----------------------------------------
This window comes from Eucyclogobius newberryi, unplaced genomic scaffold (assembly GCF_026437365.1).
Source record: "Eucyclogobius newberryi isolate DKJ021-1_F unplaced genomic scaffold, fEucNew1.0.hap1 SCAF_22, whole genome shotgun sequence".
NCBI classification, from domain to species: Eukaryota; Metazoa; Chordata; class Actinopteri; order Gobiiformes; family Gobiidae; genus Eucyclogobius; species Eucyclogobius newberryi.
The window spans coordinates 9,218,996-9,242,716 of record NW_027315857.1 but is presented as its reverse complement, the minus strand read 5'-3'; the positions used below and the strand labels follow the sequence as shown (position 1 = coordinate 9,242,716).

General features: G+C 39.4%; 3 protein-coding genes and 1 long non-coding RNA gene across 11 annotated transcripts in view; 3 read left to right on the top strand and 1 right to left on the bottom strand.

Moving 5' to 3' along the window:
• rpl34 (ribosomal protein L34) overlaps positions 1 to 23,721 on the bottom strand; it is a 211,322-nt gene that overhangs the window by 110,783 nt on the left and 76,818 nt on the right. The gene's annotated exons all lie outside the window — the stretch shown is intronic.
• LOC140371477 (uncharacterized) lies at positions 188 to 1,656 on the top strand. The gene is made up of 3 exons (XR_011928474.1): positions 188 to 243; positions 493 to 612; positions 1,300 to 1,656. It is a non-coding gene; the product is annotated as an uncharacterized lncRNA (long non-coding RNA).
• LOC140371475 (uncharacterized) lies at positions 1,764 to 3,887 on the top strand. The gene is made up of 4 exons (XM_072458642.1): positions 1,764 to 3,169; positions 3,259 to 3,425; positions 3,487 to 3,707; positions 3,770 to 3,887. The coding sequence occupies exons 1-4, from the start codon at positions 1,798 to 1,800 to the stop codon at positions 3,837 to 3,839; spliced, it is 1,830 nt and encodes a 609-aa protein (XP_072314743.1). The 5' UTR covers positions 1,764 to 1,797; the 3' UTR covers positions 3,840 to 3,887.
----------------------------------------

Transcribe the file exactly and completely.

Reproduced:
This window comes from Eucyclogobius newberryi, unplaced genomic scaffold (assembly GCF_026437365.1).
Source record: "Eucyclogobius newberryi isolate DKJ021-1_F unplaced genomic scaffold, fEucNew1.0.hap1 SCAF_22, whole genome shotgun sequence".
NCBI classification, from domain to species: Eukaryota; Metazoa; Chordata; class Actinopteri; order Gobiiformes; family Gobiidae; genus Eucyclogobius; species Eucyclogobius newberryi.
The window spans coordinates 9,218,996-9,242,716 of record NW_027315857.1 but is presented as its reverse complement, the minus strand read 5'-3'; the positions used below and the strand labels follow the sequence as shown (position 1 = coordinate 9,242,716).

General features: G+C 39.4%; 3 protein-coding genes and 1 long non-coding RNA gene across 11 annotated transcripts in view; 3 read left to right on the top strand and 1 right to left on the bottom strand.

Moving 5' to 3' along the window:
• rpl34 (ribosomal protein L34) overlaps positions 1 to 23,721 on the bottom strand; it is a 211,322-nt gene that overhangs the window by 110,783 nt on the left and 76,818 nt on the right. The gene's annotated exons all lie outside the window — the stretch shown is intronic.
• LOC140371477 (uncharacterized) lies at positions 188 to 1,656 on the top strand. The gene is made up of 3 exons (XR_011928474.1): positions 188 to 243; positions 493 to 612; positions 1,300 to 1,656. It is a non-coding gene; the product is annotated as an uncharacterized lncRNA (long non-coding RNA).
• LOC140371475 (uncharacterized) lies at positions 1,764 to 3,887 on the top strand. The gene is made up of 4 exons (XM_072458642.1): positions 1,764 to 3,169; positions 3,259 to 3,425; positions 3,487 to 3,707; positions 3,770 to 3,887. The coding sequence occupies exons 1-4, from the start codon at positions 1,798 to 1,800 to the stop codon at positions 3,837 to 3,839; spliced, it is 1,830 nt and encodes a 609-aa protein (XP_072314743.1). The 5' UTR covers positions 1,764 to 1,797; the 3' UTR covers positions 3,840 to 3,887.